China: Visiting Officials Occupy Homes in Muslim Region
Beijing: Chinese officials, since early 2018, have imposed regular “home stays” on families in the predominantly Muslim region of Xinjiang, Human Rights Watch said today. These visits are part of the government’s increasingly invasive “Strike Hard” campaign in the region, home to 11 million Uyghurs and other Turkic Muslim minorities.
During these visits, families are required to provide officials with information about their lives and political views, and are subjected to political indoctrination.
The Chinese government should immediately end this visitation program, which violates rights to privacy and family life and the cultural rights of ethnic minorities protected under international human rights law, Human Rights Watch said.
“Muslim families across Xinjiang are now literally eating and sleeping under the watchful eye of the state in their own homes,” said Maya Wang, senior China researcher at Human Rights Watch. “The latest drive adds to a whole host of pervasive – and perverse – controls on everyday life in Xinjiang.”
Since 2014, Xinjiang authorities have sent 200,000 cadres from government agencies, state-owned enterprises, and public institutions to regularly visit and surveil people. Authorities state that this initiative, known as “fanghuiju” (an acronym that stands for “Visit the People, Benefit the People, and Get Together the Hearts of the People”), is broadly designed to “safeguard social stability.”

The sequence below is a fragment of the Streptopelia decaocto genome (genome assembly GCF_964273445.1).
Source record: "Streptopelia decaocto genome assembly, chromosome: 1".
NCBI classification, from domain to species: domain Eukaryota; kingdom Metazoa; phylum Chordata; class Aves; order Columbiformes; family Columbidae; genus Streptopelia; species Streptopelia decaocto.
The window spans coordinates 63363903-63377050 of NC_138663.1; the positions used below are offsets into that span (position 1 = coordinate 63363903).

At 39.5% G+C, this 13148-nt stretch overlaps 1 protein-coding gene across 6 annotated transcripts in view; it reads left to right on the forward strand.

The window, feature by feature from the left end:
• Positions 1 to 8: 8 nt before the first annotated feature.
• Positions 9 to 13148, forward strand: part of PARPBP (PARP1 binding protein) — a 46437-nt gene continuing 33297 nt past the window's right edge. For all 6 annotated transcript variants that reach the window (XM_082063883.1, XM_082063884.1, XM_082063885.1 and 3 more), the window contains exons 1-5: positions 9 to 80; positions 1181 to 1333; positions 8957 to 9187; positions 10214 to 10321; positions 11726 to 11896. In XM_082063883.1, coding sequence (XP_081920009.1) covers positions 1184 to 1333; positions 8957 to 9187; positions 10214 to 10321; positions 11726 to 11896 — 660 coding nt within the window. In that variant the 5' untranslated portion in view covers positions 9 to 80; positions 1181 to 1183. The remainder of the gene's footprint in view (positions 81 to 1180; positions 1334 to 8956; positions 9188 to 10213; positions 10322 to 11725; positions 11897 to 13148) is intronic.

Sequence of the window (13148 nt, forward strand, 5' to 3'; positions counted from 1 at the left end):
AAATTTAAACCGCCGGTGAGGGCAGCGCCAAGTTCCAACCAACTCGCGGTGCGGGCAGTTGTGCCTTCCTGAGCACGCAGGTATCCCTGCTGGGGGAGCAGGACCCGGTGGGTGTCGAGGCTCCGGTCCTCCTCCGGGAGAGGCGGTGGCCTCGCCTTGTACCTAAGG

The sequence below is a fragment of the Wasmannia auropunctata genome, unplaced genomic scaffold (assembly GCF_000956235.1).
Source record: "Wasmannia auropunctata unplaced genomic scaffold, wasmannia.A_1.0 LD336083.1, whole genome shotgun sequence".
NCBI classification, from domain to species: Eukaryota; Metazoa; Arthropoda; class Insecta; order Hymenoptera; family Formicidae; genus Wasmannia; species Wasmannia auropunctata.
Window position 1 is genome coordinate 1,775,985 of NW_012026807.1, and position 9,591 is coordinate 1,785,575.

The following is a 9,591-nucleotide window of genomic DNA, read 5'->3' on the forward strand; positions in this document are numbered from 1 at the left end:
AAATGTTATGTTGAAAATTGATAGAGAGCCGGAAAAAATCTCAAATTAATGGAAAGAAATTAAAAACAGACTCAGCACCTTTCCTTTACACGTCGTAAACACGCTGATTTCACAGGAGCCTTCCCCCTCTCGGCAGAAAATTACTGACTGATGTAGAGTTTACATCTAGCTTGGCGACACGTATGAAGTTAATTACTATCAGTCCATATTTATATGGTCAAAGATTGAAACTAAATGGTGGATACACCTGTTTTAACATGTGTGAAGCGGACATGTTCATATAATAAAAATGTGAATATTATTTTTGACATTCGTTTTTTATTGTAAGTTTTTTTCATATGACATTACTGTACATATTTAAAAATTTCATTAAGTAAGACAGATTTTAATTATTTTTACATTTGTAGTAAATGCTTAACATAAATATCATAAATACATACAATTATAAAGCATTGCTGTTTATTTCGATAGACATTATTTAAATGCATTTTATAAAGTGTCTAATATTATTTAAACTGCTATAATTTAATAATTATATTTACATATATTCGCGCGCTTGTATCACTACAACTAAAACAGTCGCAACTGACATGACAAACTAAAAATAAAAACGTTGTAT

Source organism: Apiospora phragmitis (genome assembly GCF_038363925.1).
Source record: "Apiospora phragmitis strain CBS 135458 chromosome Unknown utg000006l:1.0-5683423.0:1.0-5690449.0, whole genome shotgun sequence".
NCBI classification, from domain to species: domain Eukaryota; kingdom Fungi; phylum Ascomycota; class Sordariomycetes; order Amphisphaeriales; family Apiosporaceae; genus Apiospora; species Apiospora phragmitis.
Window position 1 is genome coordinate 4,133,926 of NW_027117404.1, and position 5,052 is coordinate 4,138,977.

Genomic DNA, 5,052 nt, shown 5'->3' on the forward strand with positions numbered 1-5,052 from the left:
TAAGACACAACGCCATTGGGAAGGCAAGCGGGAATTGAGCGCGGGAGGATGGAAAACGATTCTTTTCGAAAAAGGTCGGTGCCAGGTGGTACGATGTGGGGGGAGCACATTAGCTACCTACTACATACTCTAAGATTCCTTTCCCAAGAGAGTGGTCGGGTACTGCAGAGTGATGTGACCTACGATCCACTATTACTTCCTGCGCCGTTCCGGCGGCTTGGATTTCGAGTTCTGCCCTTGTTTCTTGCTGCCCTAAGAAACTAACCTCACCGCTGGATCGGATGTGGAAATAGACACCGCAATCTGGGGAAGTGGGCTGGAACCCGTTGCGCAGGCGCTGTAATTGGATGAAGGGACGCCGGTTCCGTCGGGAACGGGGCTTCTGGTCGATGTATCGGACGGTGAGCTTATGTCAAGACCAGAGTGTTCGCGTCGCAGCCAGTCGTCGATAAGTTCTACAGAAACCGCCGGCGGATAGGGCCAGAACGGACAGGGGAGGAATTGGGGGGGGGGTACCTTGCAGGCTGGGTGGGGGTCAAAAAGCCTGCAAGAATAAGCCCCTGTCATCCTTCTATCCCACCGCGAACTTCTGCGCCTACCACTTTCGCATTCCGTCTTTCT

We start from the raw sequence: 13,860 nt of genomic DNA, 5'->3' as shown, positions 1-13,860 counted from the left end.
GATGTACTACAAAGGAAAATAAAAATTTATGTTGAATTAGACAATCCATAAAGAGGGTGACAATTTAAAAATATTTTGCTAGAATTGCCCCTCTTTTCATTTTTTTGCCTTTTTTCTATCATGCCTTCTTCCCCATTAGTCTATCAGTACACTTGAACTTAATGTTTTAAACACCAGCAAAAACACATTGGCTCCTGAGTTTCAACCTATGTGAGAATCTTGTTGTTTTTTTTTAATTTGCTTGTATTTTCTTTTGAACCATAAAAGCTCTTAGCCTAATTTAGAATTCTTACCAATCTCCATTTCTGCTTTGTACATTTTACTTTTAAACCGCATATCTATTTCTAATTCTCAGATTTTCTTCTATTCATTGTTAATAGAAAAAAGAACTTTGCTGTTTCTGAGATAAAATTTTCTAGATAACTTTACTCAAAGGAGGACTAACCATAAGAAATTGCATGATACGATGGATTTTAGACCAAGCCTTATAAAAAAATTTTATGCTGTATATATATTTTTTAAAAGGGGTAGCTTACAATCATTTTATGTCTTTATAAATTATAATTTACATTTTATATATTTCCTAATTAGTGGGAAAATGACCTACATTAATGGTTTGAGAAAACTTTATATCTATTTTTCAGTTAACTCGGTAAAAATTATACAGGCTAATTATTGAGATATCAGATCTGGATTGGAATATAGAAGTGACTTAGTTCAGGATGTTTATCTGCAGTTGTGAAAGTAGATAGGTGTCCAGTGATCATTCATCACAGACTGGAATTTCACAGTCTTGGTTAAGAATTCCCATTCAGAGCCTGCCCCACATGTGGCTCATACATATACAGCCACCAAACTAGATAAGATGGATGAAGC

In October 2016, authorities initiated a related effort, called the “Becoming Family” campaign. About 110,000 officials visit the largely Turkic Muslim population in southern Xinjiang every two months with a view toward “fostering ethnic harmony.” This “Becoming Family” campaign has been greatly expanded in recent months. In December 2017, Xinjiang authorities mobilized more than a million cadres to spend a week living in homes primarily in the countryside. They typically stay with Muslim families, though sometimes cadres are dispatched to stay with Han families.
The cadres perform several functions during their stay. They collect and update information about the families, such as whether they have local hukous – household registration – or are migrants from another region, their political views, and their religion. The visiting cadres observe and report on any “problems” or “unusual situations” – which can range from uncleanliness to alcoholism to the extent of religious beliefs – and act to “rectify” the situation. Cadres also carry out political indoctrination, including promoting “Xi Jinping Thought” and explaining the Chinese Communist Party’s “care” and “selflessness” in its policies toward Xinjiang.
They also warn people against the dangers of “pan-Islamism,” “pan-Turkism,” and “pan-Kazakhism” – ideologies or identities that the government finds threatening. The authorities expect all of these to be done through “heart-to-heart” talks about everyday life.
China’s deeply invasive forced assimilation practices against Muslims not only violate basic rights, but are also likely to foster and deepen resentment in the region,” Wang said. “Xinjiang authorities should immediately end the ‘Strike Hard’ campaign and all the related abuses.”